Re: What databases have taught me

From: mAsterdam <>
Date: Tue, 27 Jun 2006 20:58:02 +0200
Message-ID: <44a17f32$0$31641$>

Frans Bouma wrote:

> Funny thing is that if you give 3 randomly chosen database architects
> (or whatever the f... some people want to call these people) the task
> to develop the RDM for a big hospital (so you end up with at least 700
> or so tables), you will definitely get 3 completely different models.

Is this from experience - did you see 3 actual models for a big hospital? Did you try to find out what was same, similar and different? I speculate that it is speculation.

It does not match my experience. I did some admittedly shallow comparisons of different data models in operation for different organizations in the same businesses (not hospitals). The similarities were striking, noted differences were accounted for.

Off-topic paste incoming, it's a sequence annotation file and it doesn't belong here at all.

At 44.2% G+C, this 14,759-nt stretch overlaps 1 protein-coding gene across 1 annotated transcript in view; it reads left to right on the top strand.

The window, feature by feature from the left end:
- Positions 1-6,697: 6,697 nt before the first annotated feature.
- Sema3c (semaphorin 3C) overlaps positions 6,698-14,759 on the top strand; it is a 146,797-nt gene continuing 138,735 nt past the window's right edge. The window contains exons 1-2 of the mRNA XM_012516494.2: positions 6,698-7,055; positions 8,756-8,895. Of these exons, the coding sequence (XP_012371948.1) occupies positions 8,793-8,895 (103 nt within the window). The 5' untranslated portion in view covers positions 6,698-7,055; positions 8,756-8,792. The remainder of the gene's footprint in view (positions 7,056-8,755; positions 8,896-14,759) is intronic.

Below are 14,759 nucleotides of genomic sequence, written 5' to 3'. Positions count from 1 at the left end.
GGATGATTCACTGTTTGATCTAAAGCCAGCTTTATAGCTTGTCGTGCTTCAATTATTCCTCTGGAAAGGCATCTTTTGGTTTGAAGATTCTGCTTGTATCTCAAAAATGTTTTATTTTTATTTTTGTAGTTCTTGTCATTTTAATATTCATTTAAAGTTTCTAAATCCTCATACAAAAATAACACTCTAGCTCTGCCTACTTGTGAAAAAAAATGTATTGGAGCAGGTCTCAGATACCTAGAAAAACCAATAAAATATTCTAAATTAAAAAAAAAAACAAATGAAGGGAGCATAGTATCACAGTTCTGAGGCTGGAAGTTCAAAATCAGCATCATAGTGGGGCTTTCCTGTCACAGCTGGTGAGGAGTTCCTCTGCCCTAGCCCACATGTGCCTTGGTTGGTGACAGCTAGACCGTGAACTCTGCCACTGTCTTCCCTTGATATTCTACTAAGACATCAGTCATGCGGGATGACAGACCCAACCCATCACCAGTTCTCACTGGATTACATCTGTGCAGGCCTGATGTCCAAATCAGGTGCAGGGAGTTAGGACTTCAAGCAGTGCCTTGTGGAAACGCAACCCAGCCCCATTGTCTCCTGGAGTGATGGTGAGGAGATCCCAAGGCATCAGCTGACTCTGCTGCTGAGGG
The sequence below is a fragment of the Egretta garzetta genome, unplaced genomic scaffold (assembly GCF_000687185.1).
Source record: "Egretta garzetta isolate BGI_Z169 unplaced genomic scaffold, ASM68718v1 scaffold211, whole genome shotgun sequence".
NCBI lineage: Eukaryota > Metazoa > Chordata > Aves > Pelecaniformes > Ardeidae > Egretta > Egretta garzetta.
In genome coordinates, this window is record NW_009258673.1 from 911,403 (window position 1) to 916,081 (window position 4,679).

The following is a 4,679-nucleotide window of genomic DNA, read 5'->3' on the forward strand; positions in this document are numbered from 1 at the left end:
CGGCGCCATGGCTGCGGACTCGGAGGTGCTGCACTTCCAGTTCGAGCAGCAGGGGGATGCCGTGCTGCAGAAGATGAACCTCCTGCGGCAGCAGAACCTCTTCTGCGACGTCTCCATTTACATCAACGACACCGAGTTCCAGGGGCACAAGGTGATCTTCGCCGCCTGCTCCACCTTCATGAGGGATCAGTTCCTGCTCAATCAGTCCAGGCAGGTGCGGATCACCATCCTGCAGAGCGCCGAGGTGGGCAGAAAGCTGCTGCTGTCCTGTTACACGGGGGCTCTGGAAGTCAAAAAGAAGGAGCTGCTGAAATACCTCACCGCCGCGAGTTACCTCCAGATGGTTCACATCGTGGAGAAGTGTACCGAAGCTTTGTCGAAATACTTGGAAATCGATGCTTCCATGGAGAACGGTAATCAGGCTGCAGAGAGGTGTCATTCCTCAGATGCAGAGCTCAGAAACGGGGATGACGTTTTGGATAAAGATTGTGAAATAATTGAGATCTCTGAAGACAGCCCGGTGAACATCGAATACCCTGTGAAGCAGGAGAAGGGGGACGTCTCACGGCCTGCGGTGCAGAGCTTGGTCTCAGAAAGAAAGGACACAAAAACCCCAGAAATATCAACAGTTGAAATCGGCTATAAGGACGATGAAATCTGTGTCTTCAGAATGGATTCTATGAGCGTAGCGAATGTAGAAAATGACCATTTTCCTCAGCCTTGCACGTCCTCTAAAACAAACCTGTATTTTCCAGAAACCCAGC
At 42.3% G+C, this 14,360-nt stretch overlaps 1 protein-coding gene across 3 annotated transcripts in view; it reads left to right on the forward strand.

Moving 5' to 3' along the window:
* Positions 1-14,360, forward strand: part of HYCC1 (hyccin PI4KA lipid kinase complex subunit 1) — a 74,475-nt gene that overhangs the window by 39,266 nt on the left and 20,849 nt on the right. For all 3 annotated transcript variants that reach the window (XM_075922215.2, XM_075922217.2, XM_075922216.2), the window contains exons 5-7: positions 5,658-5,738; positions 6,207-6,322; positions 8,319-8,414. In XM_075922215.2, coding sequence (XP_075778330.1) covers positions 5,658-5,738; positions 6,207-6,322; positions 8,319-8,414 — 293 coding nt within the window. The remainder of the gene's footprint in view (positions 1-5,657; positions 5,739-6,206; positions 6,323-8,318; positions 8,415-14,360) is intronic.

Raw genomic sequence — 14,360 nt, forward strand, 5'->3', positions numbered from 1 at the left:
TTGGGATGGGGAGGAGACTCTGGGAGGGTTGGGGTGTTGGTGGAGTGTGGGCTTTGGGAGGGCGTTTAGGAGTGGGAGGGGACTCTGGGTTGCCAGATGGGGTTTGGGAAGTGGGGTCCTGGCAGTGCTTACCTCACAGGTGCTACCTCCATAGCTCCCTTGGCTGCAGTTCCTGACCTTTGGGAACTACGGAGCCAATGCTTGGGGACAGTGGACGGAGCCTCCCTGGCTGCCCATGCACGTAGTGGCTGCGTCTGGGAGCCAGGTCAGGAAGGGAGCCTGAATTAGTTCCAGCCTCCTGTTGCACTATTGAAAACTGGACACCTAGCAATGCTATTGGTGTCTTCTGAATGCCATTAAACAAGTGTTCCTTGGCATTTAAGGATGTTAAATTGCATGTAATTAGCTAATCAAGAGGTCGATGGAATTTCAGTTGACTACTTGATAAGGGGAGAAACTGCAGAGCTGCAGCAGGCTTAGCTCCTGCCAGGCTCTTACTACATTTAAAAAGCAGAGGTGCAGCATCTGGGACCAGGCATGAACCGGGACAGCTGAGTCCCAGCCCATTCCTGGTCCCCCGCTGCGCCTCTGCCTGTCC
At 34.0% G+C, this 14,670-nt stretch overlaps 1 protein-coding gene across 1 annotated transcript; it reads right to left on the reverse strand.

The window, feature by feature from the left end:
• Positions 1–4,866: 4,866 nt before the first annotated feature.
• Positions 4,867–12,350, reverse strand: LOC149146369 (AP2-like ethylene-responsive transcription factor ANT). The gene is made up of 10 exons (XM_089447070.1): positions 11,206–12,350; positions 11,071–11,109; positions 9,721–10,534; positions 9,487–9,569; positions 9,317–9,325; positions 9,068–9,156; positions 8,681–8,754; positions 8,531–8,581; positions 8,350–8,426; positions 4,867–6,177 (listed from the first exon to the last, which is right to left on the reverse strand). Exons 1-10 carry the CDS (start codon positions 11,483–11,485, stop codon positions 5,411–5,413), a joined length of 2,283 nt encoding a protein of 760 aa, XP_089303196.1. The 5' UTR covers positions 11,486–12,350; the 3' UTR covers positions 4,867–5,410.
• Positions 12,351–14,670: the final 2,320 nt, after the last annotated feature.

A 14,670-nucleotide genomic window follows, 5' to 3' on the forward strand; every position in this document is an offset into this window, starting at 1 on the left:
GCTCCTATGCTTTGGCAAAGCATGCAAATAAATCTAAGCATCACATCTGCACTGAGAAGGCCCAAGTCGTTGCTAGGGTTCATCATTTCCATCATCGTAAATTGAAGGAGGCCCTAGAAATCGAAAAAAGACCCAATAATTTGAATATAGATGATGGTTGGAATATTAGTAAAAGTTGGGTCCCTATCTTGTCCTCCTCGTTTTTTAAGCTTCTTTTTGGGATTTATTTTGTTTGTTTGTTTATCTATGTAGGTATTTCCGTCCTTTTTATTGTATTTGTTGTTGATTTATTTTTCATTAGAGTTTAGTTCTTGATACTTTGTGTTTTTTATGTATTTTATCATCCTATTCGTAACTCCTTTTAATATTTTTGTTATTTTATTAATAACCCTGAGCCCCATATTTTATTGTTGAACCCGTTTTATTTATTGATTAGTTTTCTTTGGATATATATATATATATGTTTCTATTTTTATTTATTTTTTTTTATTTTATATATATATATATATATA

I think this is because when you are in the same business, you have to deal with the same facts. If you don't you are in a niche.

> Which one is right? Which one is wrong? A matter of argumentation and
> discussion, not something you can test with a hardened testsuit you
> pull off the shelve. Is RM then an ambiguous technique?

Yes, I suspect it is - in theory more so than in practice. This is something that can actually be researched beyond the anekdotal level. Is anybody aware of such research?

"The person who says it cannot be done
should not interrupt the person doing it."
Chinese Proverb.
Received on Tue Jun 27 2006 - 20:58:02 CEST

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